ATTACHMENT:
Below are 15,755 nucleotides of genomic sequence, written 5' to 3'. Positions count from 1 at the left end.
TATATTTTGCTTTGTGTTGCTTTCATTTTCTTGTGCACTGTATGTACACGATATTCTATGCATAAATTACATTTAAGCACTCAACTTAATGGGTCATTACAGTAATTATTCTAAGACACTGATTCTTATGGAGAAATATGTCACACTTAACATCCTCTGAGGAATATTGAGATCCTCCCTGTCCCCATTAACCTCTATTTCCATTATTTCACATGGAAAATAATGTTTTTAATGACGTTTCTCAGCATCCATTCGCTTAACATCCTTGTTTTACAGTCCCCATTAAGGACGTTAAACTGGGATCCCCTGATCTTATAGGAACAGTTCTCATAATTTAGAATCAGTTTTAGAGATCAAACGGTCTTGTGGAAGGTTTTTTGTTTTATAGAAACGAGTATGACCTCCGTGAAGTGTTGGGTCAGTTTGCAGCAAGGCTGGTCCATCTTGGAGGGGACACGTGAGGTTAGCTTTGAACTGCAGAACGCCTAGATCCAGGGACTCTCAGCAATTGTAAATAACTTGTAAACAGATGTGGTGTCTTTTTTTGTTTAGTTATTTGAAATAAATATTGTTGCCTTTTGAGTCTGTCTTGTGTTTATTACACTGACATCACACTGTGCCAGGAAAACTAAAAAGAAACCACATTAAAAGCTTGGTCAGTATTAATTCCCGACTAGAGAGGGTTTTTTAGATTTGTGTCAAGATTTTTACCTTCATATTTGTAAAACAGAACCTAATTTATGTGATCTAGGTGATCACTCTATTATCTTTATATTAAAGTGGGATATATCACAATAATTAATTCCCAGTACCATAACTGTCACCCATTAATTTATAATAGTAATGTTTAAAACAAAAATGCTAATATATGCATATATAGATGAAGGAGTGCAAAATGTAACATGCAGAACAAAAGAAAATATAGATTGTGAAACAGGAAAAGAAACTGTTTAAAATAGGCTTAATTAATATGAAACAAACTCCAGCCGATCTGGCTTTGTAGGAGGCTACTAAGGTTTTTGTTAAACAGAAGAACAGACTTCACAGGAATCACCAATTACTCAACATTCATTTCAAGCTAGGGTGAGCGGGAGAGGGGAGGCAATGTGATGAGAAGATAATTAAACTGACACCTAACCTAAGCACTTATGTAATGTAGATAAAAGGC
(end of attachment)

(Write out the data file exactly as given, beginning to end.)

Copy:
Below are 15,755 nucleotides of genomic sequence, written 5' to 3'. Positions count from 1 at the left end.
TATATTTTGCTTTGTGTTGCTTTCATTTTCTTGTGCACTGTATGTACACGATATTCTATGCATAAATTACATTTAAGCACTCAACTTAATGGGTCATTACAGTAATTATTCTAAGACACTGATTCTTATGGAGAAATATGTCACACTTAACATCCTCTGAGGAATATTGAGATCCTCCCTGTCCCCATTAACCTCTATTTCCATTATTTCACATGGAAAATAATGTTTTTAATGACGTTTCTCAGCATCCATTCGCTTAACATCCTTGTTTTACAGTCCCCATTAAGGACGTTAAACTGGGATCCCCTGATCTTATAGGAACAGTTCTCATAATTTAGAATCAGTTTTAGAGATCAAACGGTCTTGTGGAAGGTTTTTTGTTTTATAGAAACGAGTATGACCTCCGTGAAGTGTTGGGTCAGTTTGCAGCAAGGCTGGTCCATCTTGGAGGGGACACGTGAGGTTAGCTTTGAACTGCAGAACGCCTAGATCCAGGGACTCTCAGCAATTGTAAATAACTTGTAAACAGATGTGGTGTCTTTTTTTGTTTAGTTATTTGAAATAAATATTGTTGCCTTTTGAGTCTGTCTTGTGTTTATTACACTGACATCACACTGTGCCAGGAAAACTAAAAAGAAACCACATTAAAAGCTTGGTCAGTATTAATTCCCGACTAGAGAGGGTTTTTTAGATTTGTGTCAAGATTTTTACCTTCATATTTGTAAAACAGAACCTAATTTATGTGATCTAGGTGATCACTCTATTATCTTTATATTAAAGTGGGATATATCACAATAATTAATTCCCAGTACCATAACTGTCACCCATTAATTTATAATAGTAATGTTTAAAACAAAAATGCTAATATATGCATATATAGATGAAGGAGTGCAAAATGTAACATGCAGAACAAAAGAAAATATAGATTGTGAAACAGGAAAAGAAACTGTTTAAAATAGGCTTAATTAATATGAAACAAACTCCAGCCGATCTGGCTTTGTAGGAGGCTACTAAGGTTTTTGTTAAACAGAAGAACAGACTTCACAGGAATCACCAATTACTCAACATTCATTTCAAGCTAGGGTGAGCGGGAGAGGGGAGGCAATGTGATGAGAAGATAATTAAACTGACACCTAACCTAAGCACTTATGTAATGTAGATAAAAGGC